4. Minimizing the impacts of aquaculture on the environment by ensuring sustainable sourcing of feed, avoiding escapes by adopting technical standards and reducing the impact of chemicals and medicine use. 
  5. Ending all kind of harmful subsidies in fisheries, including fuel subsidies and others, which contribute to excess fishing capacity, overfishing and accelerated climate change. 
  6. Promoting regional cooperation between countries for a sustainable and equitable exploitation of migratory species in fisheries, as required by the UN Fish Stocks Agreement of 1994. Regional Fisheries Management Organizations (RFMOs) with increased powers to efficiently enforce management decisions and sanctions should cover all the world’s oceans and all commercially exploited species. 
  7. Considering that allocation of access to fisheries resources within RFMOs must take into account the environmental and social impact, food security needs and developing countries’ aspiration to develop their own fisheries. 
  8. Promoting that all states become parties to the FAO Compliance Agreement which entered into force in 2003 and the Agreement on Port State Measures to Prevent, Deter and Eliminate Illegal, Unreported and Unregulated Fishing (PSMA) that came into force in 2016, while encouraging states to also go further and adopt more stringent measures to curb illegal fishing methods. 
  9. Starting an information and consultation process aiming to implement Blue Economy, steered towards rebuilding resilience of coastal communities to restore the productive potential of fisheries, in order to support food security, poverty alleviation and sustainable management of living aquatic resources.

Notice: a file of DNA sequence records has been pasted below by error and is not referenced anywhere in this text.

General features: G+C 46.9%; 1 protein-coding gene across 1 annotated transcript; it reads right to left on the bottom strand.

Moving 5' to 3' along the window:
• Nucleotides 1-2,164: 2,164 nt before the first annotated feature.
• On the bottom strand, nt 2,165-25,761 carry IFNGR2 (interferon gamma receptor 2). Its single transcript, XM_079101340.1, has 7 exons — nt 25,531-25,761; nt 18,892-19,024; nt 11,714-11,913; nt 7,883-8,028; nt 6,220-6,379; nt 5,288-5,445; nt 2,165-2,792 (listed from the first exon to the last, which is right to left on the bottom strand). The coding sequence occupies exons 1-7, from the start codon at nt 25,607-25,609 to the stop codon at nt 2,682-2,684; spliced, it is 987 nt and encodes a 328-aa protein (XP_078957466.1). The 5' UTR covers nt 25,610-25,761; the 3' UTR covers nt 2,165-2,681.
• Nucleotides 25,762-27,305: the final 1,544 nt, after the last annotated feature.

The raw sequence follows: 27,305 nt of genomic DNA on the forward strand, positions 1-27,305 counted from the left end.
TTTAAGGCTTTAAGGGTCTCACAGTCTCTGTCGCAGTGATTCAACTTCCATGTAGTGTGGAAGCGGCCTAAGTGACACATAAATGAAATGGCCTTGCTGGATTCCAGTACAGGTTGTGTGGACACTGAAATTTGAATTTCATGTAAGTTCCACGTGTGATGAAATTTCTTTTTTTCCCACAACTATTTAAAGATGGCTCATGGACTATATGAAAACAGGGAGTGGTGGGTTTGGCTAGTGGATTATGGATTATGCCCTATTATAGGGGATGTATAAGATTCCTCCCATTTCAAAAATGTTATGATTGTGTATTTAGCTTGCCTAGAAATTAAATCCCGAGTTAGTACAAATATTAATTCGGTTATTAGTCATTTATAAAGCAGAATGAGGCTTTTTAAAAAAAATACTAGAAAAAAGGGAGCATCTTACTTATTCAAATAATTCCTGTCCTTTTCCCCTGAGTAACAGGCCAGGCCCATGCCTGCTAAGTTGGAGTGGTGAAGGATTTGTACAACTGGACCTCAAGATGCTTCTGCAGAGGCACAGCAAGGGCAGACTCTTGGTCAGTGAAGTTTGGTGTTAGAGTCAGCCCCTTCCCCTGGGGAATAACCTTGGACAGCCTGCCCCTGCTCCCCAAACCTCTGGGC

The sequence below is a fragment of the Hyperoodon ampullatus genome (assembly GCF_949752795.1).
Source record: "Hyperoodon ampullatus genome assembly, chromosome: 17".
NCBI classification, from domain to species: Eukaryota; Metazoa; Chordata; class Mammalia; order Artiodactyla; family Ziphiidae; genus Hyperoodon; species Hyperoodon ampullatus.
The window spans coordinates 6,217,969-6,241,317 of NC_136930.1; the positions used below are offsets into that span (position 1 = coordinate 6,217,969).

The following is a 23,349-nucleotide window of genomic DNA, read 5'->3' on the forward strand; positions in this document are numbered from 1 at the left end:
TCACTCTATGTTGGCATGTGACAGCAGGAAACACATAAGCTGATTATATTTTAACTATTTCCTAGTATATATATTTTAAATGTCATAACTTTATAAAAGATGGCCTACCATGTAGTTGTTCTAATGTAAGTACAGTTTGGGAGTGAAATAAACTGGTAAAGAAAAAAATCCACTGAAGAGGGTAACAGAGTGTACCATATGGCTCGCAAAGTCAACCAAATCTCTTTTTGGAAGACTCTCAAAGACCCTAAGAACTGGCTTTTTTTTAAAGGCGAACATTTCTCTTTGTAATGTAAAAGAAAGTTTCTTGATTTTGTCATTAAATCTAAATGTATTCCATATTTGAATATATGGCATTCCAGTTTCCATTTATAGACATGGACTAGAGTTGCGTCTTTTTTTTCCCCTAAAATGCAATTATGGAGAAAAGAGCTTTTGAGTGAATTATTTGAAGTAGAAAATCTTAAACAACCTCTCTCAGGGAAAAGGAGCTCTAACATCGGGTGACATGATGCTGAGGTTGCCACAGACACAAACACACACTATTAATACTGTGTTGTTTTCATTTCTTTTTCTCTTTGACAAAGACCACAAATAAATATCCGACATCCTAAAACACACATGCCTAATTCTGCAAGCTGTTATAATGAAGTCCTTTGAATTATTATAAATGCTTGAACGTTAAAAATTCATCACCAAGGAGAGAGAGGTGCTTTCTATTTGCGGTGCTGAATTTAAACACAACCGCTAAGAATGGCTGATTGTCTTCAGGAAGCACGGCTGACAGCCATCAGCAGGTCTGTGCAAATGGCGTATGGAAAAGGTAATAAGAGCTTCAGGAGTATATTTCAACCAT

Background Text:

This serves as a reference material and will not be voted on as part of the Resolution


  • Life on Earth began in the oceans and life will always depend on them. However, human activities on the oceans have reached unsustainable levels. Today the oceans face threats of overexploitation, pollution, declining biodiversity, climate change and acidification. These threats also affect mankind and the entire planet. This year, 2017, we have a unique opportunity to engage in an international process to improve global governance of the oceans. For the first time in history the UN has dedicated one stand-alone goal to conservation and sustainable use of the oceans, seas and marine resources. It is goal number 14 of the UN 2030 agenda of Sustainable Development Goals. 
  • Coral reefs are the most diverse marine ecosystem, providing food and shelter for one quarter of all ocean species. Major threats to coral reefs include destructive fishing practices, overfishing, careless tourism, pollution, sedimentation, coral mining and climate change, so that roughly one-quarter of coral reefs worldwide are already considered damaged beyond repair. Although several Green Parties around the world have campaigned to protect marine ecosystems, the current numbers on decline and loss of coral reefs demand more effective actions to ensure their protection and conservation. 
  • Protection of dolphins and whales is not only an issue of humanness and environmental significance, but it also has the visible political, economic and moral aspects. The problem reflects, particularly, in a lack of appropriate attention from the governments, irresponsibility of business, and the consequent violation of rights, still present within society. Facing this situation, the Greens need to support the numerous NGOs fighting all over the world for the life and welfare of cetaceans. 

Comments:

  1. This resolution is a merger of proposals from Mexico, Sweden and Ukraine’s Green Parties.
  2. Ukraine’s Green Party suggested not merging their resolution with the others, meaning that all references to dolphins and cetaceans should be removed if they don’t agree with this joint resolution.
  3. Some content of this resolution might be redundant with the resolution on “Sustainable management of the world’s oceans, fisheries and marine ecosystems”, approved in Dakar 2012 Congress, so we suggest a deeper review by the Resolutions Committee.